Black-Headed DuckHeteronetta atricapillaLeast Concern
Blue DuckHymenolaimus malacorhynchosEndangered
Blue-Billed DuckOxyura australisLeast Concern (local listings of vulnerable in NSW and threatened in Victoria)
Blue-Winged GooseCyanochen cyanopteraNear Threatened
Blue-Winged TealAnas discorsLeast Concern
Brazilian MerganserMergus octosetaceusCritically Endangered
Brazilian TealAmazonetta brasiliensisLeast Concern
Bronze Winged Duck/ Spectacled DuckSpeculanas specularisNear Threatened
Brown TealAnas chlorotisNear Threatened
BuffleheadBucephala albeolaLeast Concern
Campbell Islands TealAnas nesiotisVulnerable
CanvasbackAythya valisineriaLeast Concern
Cape ShovelerAnas smithiiLeast Concern
Cape TealAnas capensisLeast Concern
Chestnut TealAnas castaneaLeast Concern
Chiloe WigeonAnas sibilatrixLeast Concern
Cinnamon TealAnas cyanopteraLeast Concern
Comb DuckSarkidiornis melanotosLeast Concern
Common EiderSomateria mollissimaLeast Concern
Common GoldeneyeBucephala clangulaLeast Concern
Common MerganserMergus merganserLeast Concern
Common PochardAythya ferinaLeast Concern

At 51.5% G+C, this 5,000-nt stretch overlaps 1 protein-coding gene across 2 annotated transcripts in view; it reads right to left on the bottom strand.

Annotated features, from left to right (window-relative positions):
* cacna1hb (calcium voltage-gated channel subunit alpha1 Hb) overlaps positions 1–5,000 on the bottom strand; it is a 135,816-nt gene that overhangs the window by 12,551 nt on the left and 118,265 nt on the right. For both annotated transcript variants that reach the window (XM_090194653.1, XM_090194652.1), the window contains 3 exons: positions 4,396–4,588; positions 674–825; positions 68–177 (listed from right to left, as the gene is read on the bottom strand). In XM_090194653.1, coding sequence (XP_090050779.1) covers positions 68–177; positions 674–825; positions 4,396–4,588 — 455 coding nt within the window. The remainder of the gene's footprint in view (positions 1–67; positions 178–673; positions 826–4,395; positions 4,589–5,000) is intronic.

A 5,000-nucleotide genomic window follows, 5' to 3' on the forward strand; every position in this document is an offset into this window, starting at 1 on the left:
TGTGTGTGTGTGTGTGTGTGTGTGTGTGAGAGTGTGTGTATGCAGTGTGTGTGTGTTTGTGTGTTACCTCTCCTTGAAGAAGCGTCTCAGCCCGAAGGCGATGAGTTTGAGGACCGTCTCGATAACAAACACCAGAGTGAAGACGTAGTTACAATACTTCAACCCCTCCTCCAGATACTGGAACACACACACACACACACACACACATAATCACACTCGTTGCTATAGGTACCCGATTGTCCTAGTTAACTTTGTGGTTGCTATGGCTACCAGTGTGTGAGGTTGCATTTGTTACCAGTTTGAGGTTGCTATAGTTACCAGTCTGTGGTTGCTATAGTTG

Common ScoterMelanitta nigraLeast Concern
Common ShelduckTadorna tadornaLeast Concern
Common TealAnas creccaLeast Concern
Cotton Pygmy-GooseNettapus coromandelianusLeast Concern
Crested DuckLophonetta specularioidesLeast Concern
Crested ShelduckTadorna cristataCritically Endangered
Eastern Spot-Billed DuckAnas zonorhynchaLeast Concern
Eaton’s PintailAnas eatoniVulnerable
Egyptian GooseAlopochen aegyptiacaLeast Concern
Eurasian WigeonAnas penelopeLeast Concern
Falcated DuckMareca falcataNear Threatened
Falkland SteamerduckTachyeres brachypterusLeast Concern
Ferruginous DuckAythya nyrocaNear Threatened
Flightless SteamerduckTachyeres pteneresLeast Concern
Flying SteamerduckTachyeres patachonicusLeast Concern
Freckled DuckStictonetta naevosaLeast Concern
Fulvous Whistling-DuckDendrocygna bicolorLeast Concern
GadwallAnas streperaLeast Concern
Galapagos White Cheeked Pintail/ Bahama PintailAnas bahamensisLeast Concern
GarganeyAnas querquedulaLeast Concern
Common NameScientific NameLeast Concern
Greater ScaupAythya marilaLeast Concern
Green Pygmy-GooseNettapus pulchellusLeast Concern
Grey TealAnas gracilisLeast Concern
HardheadAythya australisLeast Concern
Harlequin DuckHistrionicus histrionicusLeast Concern
Hartlaub’s DuckPteronetta hartlaubiiLeast Concern
Hawaiian DuckAnas wyvillianaEndangered
Hooded MerganserLophodytes cucullatusLeast Concern
Hottentot TealAnas hottentotaLeast Concern
Kelp GooseChloephaga hybridaLeast Concern
King EiderSomateria spectabilisLeast Concern
Lake DuckOxyura vittataLeast Concern
Laysan DuckAnas laysanensisCritically Endangered
Lesser ScaupAythya affinisLeast Concern
Lesser Whistling-DuckDendrocygna javanicaLeast Concern
Long-Tailed Duck/ OldsquawClangula hyemalisVulnerable
Maccoa DuckOxyura maccoaEndangered
Madagascan PochardAythya innotataCritically Endangered